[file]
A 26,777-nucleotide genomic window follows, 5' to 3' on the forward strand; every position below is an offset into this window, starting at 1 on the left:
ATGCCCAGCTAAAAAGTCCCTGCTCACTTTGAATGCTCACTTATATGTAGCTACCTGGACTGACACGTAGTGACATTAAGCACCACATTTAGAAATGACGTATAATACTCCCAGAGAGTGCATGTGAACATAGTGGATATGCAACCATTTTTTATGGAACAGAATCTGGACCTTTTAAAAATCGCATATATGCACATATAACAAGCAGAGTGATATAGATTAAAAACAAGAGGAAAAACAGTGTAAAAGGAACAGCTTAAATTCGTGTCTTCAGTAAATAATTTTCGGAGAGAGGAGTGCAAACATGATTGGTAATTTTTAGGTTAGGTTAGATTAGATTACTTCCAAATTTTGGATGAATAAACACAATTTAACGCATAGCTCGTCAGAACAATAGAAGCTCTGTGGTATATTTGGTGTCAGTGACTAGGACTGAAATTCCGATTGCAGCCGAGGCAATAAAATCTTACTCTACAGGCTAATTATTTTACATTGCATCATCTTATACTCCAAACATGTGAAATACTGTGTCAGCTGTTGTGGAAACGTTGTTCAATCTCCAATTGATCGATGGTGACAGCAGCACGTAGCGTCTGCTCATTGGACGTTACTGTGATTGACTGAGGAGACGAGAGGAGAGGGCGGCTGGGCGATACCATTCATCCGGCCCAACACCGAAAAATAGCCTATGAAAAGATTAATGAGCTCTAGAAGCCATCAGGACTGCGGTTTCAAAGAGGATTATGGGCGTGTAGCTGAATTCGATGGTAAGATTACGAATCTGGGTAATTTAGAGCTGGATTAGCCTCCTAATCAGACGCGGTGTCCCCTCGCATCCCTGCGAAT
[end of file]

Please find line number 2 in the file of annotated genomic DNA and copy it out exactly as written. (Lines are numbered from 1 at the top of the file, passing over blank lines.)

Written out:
ATGCCCAGCTAAAAAGTCCCTGCTCACTTTGAATGCTCACTTATATGTAGCTACCTGGACTGACACGTAGTGACATTAAGCACCACATTTAGAAATGACGTATAATACTCCCAGAGAGTGCATGTGAACATAGTGGATATGCAACCATTTTTTATGGAACAGAATCTGGACCTTTTAAAAATCGCATATATGCACATATAACAAGCAGAGTGATATAGATTAAAAACAAGAGGAAAAACAGTGTAAAAGGAACAGCTTAAATTCGTGTCTTCAGTAAATAATTTTCGGAGAGAGGAGTGCAAACATGATTGGTAATTTTTAGGTTAGGTTAGATTAGATTACTTCCAAATTTTGGATGAATAAACACAATTTAACGCATAGCTCGTCAGAACAATAGAAGCTCTGTGGTATATTTGGTGTCAGTGACTAGGACTGAAATTCCGATTGCAGCCGAGGCAATAAAATCTTACTCTACAGGCTAATTATTTTACATTGCATCATCTTATACTCCAAACATGTGAAATACTGTGTCAGCTGTTGTGGAAACGTTGTTCAATCTCCAATTGATCGATGGTGACAGCAGCACGTAGCGTCTGCTCATTGGACGTTACTGTGATTGACTGAGGAGACGAGAGGAGAGGGCGGCTGGGCGATACCATTCATCCGGCCCAACACCGAAAAATAGCCTATGAAAAGATTAATGAGCTCTAGAAGCCATCAGGACTGCGGTTTCAAAGAGGATTATGGGCGTGTAGCTGAATTCGATGGTAAGATTACGAATCTGGGTAATTTAGAGCTGGATTAGCCTCCTAATCAGACGCGGTGTCCCCTCGCATCCCTGCGAAT